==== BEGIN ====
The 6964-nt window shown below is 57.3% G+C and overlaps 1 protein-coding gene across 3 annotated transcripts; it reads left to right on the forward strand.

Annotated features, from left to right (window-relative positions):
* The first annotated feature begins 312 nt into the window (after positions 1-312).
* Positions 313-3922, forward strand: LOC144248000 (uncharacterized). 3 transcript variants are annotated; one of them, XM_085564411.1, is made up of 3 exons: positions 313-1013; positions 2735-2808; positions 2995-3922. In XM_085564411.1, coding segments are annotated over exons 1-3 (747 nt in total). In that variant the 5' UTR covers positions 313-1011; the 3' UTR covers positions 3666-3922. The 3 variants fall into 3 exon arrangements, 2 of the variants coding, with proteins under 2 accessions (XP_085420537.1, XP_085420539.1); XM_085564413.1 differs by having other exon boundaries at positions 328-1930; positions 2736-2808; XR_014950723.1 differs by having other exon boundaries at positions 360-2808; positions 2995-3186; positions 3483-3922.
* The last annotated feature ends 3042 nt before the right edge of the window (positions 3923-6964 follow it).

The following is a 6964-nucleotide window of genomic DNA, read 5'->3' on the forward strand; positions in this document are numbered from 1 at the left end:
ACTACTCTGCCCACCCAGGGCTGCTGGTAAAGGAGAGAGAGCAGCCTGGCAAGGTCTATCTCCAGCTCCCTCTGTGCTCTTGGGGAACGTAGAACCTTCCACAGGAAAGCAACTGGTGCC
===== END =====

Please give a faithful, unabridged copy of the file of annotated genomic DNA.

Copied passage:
The 6964-nt window shown below is 57.3% G+C and overlaps 1 protein-coding gene across 3 annotated transcripts; it reads left to right on the forward strand.

Annotated features, from left to right (window-relative positions):
* The first annotated feature begins 312 nt into the window (after positions 1-312).
* Positions 313-3922, forward strand: LOC144248000 (uncharacterized). 3 transcript variants are annotated; one of them, XM_085564411.1, is made up of 3 exons: positions 313-1013; positions 2735-2808; positions 2995-3922. In XM_085564411.1, coding segments are annotated over exons 1-3 (747 nt in total). In that variant the 5' UTR covers positions 313-1011; the 3' UTR covers positions 3666-3922. The 3 variants fall into 3 exon arrangements, 2 of the variants coding, with proteins under 2 accessions (XP_085420537.1, XP_085420539.1); XM_085564413.1 differs by having other exon boundaries at positions 328-1930; positions 2736-2808; XR_014950723.1 differs by having other exon boundaries at positions 360-2808; positions 2995-3186; positions 3483-3922.
* The last annotated feature ends 3042 nt before the right edge of the window (positions 3923-6964 follow it).

The following is a 6964-nucleotide window of genomic DNA, read 5'->3' on the forward strand; positions in this document are numbered from 1 at the left end:
ACTACTCTGCCCACCCAGGGCTGCTGGTAAAGGAGAGAGAGCAGCCTGGCAAGGTCTATCTCCAGCTCCCTCTGTGCTCTTGGGGAACGTAGAACCTTCCACAGGAAAGCAACTGGTGCC